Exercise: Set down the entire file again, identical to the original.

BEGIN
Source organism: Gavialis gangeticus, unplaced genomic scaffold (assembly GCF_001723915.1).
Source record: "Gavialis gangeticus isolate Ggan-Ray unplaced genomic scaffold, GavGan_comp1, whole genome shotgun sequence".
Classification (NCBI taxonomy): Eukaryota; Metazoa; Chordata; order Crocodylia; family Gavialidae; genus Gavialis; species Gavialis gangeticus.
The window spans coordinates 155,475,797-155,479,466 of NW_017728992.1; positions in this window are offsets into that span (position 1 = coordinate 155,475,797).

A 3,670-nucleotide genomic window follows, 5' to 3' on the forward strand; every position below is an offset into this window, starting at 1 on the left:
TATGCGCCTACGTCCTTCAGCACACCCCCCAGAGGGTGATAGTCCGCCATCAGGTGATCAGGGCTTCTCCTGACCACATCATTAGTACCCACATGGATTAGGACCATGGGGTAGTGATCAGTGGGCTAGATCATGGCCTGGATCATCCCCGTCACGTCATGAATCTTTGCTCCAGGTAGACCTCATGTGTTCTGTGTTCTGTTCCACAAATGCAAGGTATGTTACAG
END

Source organism: Gavialis gangeticus, unplaced genomic scaffold (assembly GCF_001723915.1).
Source record: "Gavialis gangeticus isolate Ggan-Ray unplaced genomic scaffold, GavGan_comp1, whole genome shotgun sequence".
Classification (NCBI taxonomy): Eukaryota; Metazoa; Chordata; order Crocodylia; family Gavialidae; genus Gavialis; species Gavialis gangeticus.
The window spans coordinates 155,475,797-155,479,466 of NW_017728992.1; positions in this window are offsets into that span (position 1 = coordinate 155,475,797).

A 3,670-nucleotide genomic window follows, 5' to 3' on the forward strand; every position below is an offset into this window, starting at 1 on the left:
TATGCGCCTACGTCCTTCAGCACACCCCCCAGAGGGTGATAGTCCGCCATCAGGTGATCAGGGCTTCTCCTGACCACATCATTAGTACCCACATGGATTAGGACCATGGGGTAGTGATCAGTGGGCTAGATCATGGCCTGGATCATCCCCGTCACGTCATGAATCTTTGCTCCAGGTAGACCTCATGTGTTCTGTGTTCTGTTCCACAAATGCAAGGTATGTTACAG